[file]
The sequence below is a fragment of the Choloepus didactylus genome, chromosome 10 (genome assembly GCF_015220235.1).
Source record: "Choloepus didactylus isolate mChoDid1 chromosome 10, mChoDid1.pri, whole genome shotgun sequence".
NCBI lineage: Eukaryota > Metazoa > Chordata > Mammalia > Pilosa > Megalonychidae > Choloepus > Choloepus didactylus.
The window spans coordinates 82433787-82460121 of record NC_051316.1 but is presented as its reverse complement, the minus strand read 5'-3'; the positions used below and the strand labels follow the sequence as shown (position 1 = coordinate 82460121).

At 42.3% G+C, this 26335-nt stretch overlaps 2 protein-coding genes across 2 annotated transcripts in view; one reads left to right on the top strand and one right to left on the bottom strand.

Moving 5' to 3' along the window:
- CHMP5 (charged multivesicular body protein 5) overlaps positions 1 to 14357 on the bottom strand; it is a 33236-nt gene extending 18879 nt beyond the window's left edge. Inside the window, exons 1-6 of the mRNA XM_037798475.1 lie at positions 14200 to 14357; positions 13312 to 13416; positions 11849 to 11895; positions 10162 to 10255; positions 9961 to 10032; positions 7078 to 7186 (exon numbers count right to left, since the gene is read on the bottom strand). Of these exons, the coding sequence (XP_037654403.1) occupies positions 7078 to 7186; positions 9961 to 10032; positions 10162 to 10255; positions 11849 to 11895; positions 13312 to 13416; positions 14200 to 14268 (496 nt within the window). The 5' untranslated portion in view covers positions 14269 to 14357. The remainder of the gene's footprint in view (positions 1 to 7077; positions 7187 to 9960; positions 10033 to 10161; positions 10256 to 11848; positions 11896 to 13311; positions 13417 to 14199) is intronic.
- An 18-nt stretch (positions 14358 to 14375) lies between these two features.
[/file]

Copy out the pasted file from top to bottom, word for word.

The sequence below is a fragment of the Choloepus didactylus genome, chromosome 10 (genome assembly GCF_015220235.1).
Source record: "Choloepus didactylus isolate mChoDid1 chromosome 10, mChoDid1.pri, whole genome shotgun sequence".
NCBI lineage: Eukaryota > Metazoa > Chordata > Mammalia > Pilosa > Megalonychidae > Choloepus > Choloepus didactylus.
The window spans coordinates 82433787-82460121 of record NC_051316.1 but is presented as its reverse complement, the minus strand read 5'-3'; the positions used below and the strand labels follow the sequence as shown (position 1 = coordinate 82460121).

At 42.3% G+C, this 26335-nt stretch overlaps 2 protein-coding genes across 2 annotated transcripts in view; one reads left to right on the top strand and one right to left on the bottom strand.

Moving 5' to 3' along the window:
- CHMP5 (charged multivesicular body protein 5) overlaps positions 1 to 14357 on the bottom strand; it is a 33236-nt gene extending 18879 nt beyond the window's left edge. Inside the window, exons 1-6 of the mRNA XM_037798475.1 lie at positions 14200 to 14357; positions 13312 to 13416; positions 11849 to 11895; positions 10162 to 10255; positions 9961 to 10032; positions 7078 to 7186 (exon numbers count right to left, since the gene is read on the bottom strand). Of these exons, the coding sequence (XP_037654403.1) occupies positions 7078 to 7186; positions 9961 to 10032; positions 10162 to 10255; positions 11849 to 11895; positions 13312 to 13416; positions 14200 to 14268 (496 nt within the window). The 5' untranslated portion in view covers positions 14269 to 14357. The remainder of the gene's footprint in view (positions 1 to 7077; positions 7187 to 9960; positions 10033 to 10161; positions 10256 to 11848; positions 11896 to 13311; positions 13417 to 14199) is intronic.
- An 18-nt stretch (positions 14358 to 14375) lies between these two features.